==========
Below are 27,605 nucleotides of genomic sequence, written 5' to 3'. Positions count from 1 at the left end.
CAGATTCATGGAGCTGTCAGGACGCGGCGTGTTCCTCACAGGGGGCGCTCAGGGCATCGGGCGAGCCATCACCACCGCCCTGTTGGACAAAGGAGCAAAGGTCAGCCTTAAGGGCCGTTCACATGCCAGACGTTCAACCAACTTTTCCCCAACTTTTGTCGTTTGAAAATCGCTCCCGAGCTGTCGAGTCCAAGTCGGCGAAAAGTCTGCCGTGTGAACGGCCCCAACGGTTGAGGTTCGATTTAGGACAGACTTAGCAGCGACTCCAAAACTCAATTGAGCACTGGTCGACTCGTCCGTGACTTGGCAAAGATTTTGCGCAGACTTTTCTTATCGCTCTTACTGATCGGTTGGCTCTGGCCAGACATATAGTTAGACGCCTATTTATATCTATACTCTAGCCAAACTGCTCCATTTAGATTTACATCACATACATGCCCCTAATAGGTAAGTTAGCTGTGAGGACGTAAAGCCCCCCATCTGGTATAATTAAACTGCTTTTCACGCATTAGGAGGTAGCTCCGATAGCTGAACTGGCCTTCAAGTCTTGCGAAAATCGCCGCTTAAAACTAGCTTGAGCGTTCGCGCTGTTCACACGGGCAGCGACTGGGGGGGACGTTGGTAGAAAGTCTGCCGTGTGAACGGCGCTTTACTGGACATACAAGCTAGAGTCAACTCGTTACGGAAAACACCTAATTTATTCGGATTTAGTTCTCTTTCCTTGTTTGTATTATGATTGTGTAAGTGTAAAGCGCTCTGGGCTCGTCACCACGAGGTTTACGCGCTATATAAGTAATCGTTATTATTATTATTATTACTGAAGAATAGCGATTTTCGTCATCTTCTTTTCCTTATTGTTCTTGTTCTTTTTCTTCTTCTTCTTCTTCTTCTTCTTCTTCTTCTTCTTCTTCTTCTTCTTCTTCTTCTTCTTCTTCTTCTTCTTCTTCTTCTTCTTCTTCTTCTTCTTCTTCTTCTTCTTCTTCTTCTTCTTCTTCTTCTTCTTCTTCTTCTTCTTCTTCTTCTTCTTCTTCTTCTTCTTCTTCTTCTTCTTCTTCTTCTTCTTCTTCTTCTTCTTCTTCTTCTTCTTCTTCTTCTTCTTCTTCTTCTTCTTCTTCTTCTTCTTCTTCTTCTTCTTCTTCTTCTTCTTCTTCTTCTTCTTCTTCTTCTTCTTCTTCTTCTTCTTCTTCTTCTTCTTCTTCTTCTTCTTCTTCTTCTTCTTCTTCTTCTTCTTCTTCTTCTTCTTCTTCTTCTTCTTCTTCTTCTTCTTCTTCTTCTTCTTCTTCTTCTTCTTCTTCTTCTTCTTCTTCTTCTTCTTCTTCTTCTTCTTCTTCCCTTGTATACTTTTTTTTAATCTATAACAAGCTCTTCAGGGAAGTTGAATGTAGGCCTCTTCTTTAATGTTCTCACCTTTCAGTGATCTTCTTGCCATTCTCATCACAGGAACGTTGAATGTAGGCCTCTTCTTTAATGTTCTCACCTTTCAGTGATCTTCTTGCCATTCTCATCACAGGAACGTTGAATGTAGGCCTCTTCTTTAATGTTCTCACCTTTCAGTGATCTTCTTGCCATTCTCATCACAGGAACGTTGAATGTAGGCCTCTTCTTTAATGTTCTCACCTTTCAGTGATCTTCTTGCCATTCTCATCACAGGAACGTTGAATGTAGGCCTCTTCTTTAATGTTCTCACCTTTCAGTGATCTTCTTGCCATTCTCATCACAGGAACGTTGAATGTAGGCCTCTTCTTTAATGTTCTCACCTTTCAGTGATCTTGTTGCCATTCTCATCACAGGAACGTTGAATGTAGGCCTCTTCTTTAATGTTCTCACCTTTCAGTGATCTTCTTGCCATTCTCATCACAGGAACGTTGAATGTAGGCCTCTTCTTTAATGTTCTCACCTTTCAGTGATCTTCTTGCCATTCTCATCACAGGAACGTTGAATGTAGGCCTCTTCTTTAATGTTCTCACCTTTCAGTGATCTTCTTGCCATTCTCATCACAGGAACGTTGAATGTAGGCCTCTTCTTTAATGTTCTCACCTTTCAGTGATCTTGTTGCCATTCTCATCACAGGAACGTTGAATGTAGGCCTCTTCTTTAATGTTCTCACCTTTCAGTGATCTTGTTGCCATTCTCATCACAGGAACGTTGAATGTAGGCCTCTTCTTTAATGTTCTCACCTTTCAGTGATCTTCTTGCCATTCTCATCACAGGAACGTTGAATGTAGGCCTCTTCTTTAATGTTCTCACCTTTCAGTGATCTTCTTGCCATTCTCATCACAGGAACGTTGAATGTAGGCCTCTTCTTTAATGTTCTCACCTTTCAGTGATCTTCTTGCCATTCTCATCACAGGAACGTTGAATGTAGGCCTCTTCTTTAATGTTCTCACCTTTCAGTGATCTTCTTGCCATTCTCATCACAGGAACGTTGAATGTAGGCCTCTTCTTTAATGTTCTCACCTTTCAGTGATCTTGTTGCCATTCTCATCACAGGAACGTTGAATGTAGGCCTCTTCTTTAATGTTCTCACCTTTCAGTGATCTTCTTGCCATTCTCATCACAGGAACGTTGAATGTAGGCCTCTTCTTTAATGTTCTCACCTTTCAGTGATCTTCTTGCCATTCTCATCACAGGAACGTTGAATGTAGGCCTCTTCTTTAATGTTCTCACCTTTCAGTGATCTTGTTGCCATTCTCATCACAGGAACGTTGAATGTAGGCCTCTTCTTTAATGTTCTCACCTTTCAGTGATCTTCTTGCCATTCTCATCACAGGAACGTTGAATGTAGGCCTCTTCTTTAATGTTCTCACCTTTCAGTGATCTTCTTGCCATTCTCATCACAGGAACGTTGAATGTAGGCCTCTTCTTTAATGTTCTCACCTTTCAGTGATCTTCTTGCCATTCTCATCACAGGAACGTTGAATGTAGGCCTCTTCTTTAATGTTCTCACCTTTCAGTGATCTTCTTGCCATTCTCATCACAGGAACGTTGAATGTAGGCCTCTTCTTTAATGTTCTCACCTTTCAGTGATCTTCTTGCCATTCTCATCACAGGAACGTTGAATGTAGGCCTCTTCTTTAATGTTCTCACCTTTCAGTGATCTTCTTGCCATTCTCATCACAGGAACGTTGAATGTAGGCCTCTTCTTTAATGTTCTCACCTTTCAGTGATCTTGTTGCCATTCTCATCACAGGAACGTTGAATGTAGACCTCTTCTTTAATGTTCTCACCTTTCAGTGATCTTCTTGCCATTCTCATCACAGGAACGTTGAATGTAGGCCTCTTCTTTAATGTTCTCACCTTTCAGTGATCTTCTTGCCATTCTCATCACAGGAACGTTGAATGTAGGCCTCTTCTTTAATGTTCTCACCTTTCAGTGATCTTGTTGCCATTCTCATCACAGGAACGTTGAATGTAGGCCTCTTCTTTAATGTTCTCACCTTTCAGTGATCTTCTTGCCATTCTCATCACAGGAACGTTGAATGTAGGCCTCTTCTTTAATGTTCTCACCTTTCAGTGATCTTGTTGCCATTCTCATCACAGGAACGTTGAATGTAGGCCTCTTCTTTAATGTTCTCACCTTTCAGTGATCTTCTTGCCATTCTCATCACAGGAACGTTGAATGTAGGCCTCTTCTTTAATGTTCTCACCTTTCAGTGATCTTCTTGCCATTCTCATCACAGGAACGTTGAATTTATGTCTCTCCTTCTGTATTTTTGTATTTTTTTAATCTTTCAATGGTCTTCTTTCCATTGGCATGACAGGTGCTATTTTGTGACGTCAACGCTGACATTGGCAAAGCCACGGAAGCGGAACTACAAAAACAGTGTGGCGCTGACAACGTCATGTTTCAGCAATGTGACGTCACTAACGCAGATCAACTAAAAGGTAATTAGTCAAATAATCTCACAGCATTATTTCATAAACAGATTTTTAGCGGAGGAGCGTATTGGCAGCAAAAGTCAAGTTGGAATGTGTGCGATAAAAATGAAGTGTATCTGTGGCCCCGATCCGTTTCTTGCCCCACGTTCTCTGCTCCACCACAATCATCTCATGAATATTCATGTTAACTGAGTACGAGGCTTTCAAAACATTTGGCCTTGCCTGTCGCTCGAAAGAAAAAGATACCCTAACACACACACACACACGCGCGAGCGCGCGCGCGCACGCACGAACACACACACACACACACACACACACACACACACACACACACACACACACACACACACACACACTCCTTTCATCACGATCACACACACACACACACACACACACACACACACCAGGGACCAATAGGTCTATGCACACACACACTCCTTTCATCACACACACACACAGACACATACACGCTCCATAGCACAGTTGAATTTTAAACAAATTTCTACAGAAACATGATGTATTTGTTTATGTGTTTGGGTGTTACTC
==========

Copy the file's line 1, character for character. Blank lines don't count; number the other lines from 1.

Below are 27,605 nucleotides of genomic sequence, written 5' to 3'. Positions count from 1 at the left end.